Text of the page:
Sexagenarians formed majority (37.1%) of our STC patients; males comprised 61% [Table 1]. Of the various reasons listed [Table 2], dense adhesions and inability to delineate the Calot's triangle anatomy were the most common reasons for an STC. Among the rare reasons for STC, were atrophy hypertrophy complex causing hilar rotation and a branch of right hepatic artery running parallel to GB wall and entering the liver in another. In 52 patients, the remnant GB was tackled with interrupted sutures; in 12 patients, a purse string was used and an endoscopic cutting stapler was used for the rest 6 patients. Polyglactin 910 was used as the suture material. While a majority (48) of the patients underwent Type B as per the Palanivelu classification, two underwent Type A and the rest (20) Type C. Drains were placed in all but three patients. Using the Strasberg classification of STC, on classifying retrospectively, majority were of the reconstituting subtype. Six patients could not be classified as per the Strasberg definition [Table 3].{Table 1}{Table 2}{Table 3}

Nine patients (12.85%) had a bile leak in the post-operative period. Seven were managed conservatively with a wait-and-watch policy. Two patients required laparotomy. None of the patients who had undergone a pre-operative endobiliary stenting developed a bile leak. There were no biliary/vascular injuries and the 30-day mortality was zero. 22.8% developed surgical site infection (SSI). All patients with SSI had undergone an open approach or had to be converted to an open procedure. Two patients with chronic liver disease developed decompensation in the form of ascites which recovered.

On subgroup analysis [Table 4], 30% of Type C patients had a bile leak, which was significant when compared with 6.25% of Type B STC (P = 0.008). Fenestrating STC patients had higher chances of developing a post-operative bile leak (odds ratio [OR]: 3.42). Conversion to an open procedure and post-operative bile leak were risk factors for SSI. On comparing Type B and C, a Type C STC had a higher risk of bile leak and SSI (OR 6.4; 2.1). Stapling the remnant gallbladder was the safest option as it had no bile leak or SSI.{Table 4}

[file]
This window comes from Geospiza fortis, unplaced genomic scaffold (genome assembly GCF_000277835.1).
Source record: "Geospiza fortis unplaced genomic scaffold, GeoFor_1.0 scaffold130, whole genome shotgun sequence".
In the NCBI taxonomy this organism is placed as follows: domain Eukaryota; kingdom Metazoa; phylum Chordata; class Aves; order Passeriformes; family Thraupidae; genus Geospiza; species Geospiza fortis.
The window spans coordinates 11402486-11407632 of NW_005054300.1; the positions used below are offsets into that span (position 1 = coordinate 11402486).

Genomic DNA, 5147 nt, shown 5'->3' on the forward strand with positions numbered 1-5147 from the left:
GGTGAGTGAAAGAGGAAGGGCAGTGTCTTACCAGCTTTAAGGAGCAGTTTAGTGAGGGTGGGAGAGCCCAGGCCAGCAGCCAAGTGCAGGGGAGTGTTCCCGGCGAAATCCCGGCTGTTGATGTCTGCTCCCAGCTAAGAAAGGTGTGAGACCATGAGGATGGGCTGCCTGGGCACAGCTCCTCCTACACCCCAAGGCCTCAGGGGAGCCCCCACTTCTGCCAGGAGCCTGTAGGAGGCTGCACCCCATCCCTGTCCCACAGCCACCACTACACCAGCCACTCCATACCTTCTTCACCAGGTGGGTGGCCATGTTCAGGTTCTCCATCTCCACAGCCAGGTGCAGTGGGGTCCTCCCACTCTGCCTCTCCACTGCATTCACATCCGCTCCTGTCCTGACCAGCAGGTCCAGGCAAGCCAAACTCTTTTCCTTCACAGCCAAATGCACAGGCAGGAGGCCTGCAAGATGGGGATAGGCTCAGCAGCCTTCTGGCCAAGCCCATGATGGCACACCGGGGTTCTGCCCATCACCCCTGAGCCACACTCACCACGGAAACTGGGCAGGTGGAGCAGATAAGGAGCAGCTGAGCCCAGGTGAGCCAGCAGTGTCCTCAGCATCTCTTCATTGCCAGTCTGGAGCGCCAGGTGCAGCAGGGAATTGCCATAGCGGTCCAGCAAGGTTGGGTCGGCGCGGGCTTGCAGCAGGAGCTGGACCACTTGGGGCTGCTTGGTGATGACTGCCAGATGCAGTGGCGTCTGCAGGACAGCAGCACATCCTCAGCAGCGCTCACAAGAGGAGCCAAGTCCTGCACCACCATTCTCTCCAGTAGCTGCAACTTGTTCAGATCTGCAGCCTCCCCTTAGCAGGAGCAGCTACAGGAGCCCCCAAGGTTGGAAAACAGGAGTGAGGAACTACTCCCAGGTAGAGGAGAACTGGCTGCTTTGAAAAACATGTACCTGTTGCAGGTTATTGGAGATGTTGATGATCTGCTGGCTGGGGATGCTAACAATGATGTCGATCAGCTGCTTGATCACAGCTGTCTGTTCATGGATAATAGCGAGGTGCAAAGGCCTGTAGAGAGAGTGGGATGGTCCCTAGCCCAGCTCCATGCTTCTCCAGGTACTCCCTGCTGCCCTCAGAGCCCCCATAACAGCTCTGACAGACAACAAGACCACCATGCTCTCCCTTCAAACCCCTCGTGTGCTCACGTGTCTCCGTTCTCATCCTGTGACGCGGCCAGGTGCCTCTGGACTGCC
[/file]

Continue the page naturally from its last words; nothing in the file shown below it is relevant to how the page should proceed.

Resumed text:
In the long term, 52 patients were assessed over a median follow-up of 38 months (range: 5–98) by clinical examination, LFT and USG. Except for 2 patients who had moderate epigastric pain, no abnormality was detected in any of the patients.


Although the rates of bile duct injuries are low in experienced hands, in the event of an untoward event, there is a huge financial, social and economic burden on the patient and the health care system. This study shows that an STC may be successful in avoiding such iatrogenic disasters.

Elderly males comprised a majority in our study group, which correlated with the world data, as advanced age and male sex were predictors of a difficult cholecystectomy.[10] The rate (11.6%) of STC was much higher compared to that reported (3.3%) by Chowbey et al.;[11] ours being a tertiary referral centre, we receive cases with anticipated difficulty; hence, the rates of STC in our series were higher. The most common reason for STC, i.e., dense adhesions due to chronic inflammation, correlated with the results of reviews conducted by Elshaer et al. and Henneman et al. independently.[12],[13]

In the current study, majority of the patients planned for open cholecystectomy and those patients who were converted to open procedure required an STC. This suggests that conversion to an open procedure may not always aid in better anatomic delineation. Henneman et al. in their systematic review reported a conversion rate between 10% and 50%, indicating that conversion did not always give an upper hand.[13] A study conducted at Chandigarh, India, revealed the most important reason for conversion as a frozen Calot or a bile duct injury.[14] We had no incidence of bile duct injury. Large systematic reviews have confirmed very low rates of bile duct injuries in patients undergoing STC, confirming the benefit of the procedure.[12],[13] Taking a decision for a STC early during the procedure can prevent the injury and very often, the unnecessary conversion.